On the other hand we are told to work out our own salvation through fear and trembling, Philippians 2:12:. Here is a good exposé on this concept. I would call it working out your own salvation on a micro level after accepting Christ's perfect work on the macro level. Likewise we can view our suffering, when joined with and committed to Christ, as beneficial to us and our "redemption" on more of a micro level. We have been redeemed in the macro sense through Jesus' work. Our redemption on a micro level could use a little tweaking (or am I the only one?). It may help if we have some further context for the Col 1:24 passage. This may not even be what Paul was talking about in this passage.

This excerpt from provides some insight:
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What, however, is the plain meaning of Paul's cryptic phrase that his suffering fill[s] up . . . what is still lacking in regard to Christ's afflictions? In what sense does the suffering of Christ "lack" anything? And in what sense does Paul's suffering "fill up" what Christ's suffering lacks, if anything? I have argued that here Paul's emphasis is not on God's salvation, as before, but on Christ's church. To the point, Paul is surely not saying that the Lord Christ lacks anything as the messianic agent of God's salvation; nor does he mean that the redemptive results of his death need to be supplemented by Paul. His previous confession of Christ's lordship (1:15-20) and his subsequent assertion of God's forgiveness (2:13-14) testify to Paul's confidence in the sufficiency of Christ's work. Lohse is quite right, then, to object to any interpretation that renders this phrase as a reference to the community's "mystical union" with a suffering Christ, whereby the community is absorbed into and derives spiritual benefit from Christ's passion (1971:69). In fact, Paul rarely speaks in his writings of Christ's suffering (as distinguished from his death) and almost never of Christ's suffering in terms of God's salvation (as the writer of 1 Peter, for instance, does in 1 Pet 2:20-22). The images of a suffering Christ in Paul's writings are usually employed to illustrate and interpret his own suffering as a missionary. Here suffering is exemplary of servanthood, but not expiatory of sin. In this way Christ's suffering is logically parallel to his own; like Christ, Paul is God's "suffering servant"; and like Christ's, his suffering indicates obedience to God's commission.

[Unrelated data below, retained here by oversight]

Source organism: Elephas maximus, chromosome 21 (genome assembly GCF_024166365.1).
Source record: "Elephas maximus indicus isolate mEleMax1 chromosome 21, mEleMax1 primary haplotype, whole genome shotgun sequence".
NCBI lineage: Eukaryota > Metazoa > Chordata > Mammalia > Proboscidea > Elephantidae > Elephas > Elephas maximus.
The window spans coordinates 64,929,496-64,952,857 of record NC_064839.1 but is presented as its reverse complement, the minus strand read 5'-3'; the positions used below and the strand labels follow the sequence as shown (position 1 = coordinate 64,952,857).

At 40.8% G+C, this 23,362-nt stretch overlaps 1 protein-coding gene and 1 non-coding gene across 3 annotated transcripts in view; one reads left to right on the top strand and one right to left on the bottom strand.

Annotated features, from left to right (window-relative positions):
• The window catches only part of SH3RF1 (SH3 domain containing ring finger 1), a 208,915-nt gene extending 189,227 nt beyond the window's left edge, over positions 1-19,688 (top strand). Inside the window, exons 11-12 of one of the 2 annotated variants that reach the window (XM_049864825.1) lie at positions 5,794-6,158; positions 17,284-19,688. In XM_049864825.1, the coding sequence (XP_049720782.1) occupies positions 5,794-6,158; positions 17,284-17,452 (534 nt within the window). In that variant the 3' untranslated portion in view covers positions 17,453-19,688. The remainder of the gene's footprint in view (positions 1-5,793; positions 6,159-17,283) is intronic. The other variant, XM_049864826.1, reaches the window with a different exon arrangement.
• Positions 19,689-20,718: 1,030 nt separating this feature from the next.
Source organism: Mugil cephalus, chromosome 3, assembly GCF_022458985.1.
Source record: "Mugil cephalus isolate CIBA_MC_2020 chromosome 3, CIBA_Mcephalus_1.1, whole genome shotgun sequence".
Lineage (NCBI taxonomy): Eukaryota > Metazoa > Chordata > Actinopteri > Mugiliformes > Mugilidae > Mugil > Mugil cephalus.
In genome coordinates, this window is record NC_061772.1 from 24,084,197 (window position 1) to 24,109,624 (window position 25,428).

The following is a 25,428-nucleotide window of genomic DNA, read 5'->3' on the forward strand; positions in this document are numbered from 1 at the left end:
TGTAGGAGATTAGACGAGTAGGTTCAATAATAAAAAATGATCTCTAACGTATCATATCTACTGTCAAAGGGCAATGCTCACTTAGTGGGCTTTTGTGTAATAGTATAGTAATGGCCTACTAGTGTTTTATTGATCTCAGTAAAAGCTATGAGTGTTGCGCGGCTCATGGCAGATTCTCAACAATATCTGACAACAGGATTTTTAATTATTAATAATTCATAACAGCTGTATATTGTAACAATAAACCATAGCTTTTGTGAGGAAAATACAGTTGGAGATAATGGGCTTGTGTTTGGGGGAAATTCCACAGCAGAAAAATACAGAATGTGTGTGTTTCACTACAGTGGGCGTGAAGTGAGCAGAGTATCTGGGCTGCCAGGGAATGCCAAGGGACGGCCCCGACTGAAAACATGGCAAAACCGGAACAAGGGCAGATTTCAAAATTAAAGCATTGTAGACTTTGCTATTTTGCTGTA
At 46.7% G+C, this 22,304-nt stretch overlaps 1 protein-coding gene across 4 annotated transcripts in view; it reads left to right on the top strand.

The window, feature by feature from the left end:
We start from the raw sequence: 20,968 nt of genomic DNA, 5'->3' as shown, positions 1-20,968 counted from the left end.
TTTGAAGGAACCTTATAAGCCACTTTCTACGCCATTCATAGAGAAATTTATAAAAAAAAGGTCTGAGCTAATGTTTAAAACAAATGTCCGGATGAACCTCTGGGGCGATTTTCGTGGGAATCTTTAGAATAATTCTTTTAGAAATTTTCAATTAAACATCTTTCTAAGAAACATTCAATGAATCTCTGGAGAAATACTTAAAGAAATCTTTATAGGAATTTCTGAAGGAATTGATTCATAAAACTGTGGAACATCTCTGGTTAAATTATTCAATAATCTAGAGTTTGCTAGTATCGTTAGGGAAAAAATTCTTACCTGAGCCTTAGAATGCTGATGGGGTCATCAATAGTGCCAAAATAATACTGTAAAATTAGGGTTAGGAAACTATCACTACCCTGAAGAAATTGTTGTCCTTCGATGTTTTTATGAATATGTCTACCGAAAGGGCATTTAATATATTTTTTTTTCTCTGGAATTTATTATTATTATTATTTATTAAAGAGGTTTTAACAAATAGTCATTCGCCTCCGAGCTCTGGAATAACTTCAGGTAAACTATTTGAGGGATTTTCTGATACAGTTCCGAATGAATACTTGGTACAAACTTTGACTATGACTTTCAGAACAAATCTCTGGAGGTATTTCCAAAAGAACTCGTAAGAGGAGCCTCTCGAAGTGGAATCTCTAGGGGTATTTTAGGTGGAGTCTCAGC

Most scholars understand Paul's reference to Christ's afflictions as a catchphrase from Jewish apocalypticism. In this tradition, Jews understood Israel's suffering as a sign of the last days and a condition for the coming of the Messiah (see O'Brien 1982:76-80). Some even assigned a fixed amount of suffering which, when satisfied, would result in the apocalypse of God's salvation. Israel's suffering, then, was the "birthpangs" of the promised new covenant (compare Jer 31:31) about to become a reality. According to O'Brien, some early Christians, especially within the Jewish church, believed that Jesus' suffering had initiated the "last days" of ever-increasing trials and tribulations (see Mt 24:4-29), when the "true" Israel (the community of Christ's disciples) would suffer for his name (Mt 5:11-12) in order to fulfill this quota fixed by God. With this condition met, Messiah would return in triumph to usher heaven into earth (Mt 24:30-31). If Paul had this apocalyptic formula in mind, then his reference to sharing in Jesus' suffering would indicate that the "last days" of salvation's history have already commenced. In this light Paul's suffering "fills up" what is lacking from what God has assigned the church to suffer.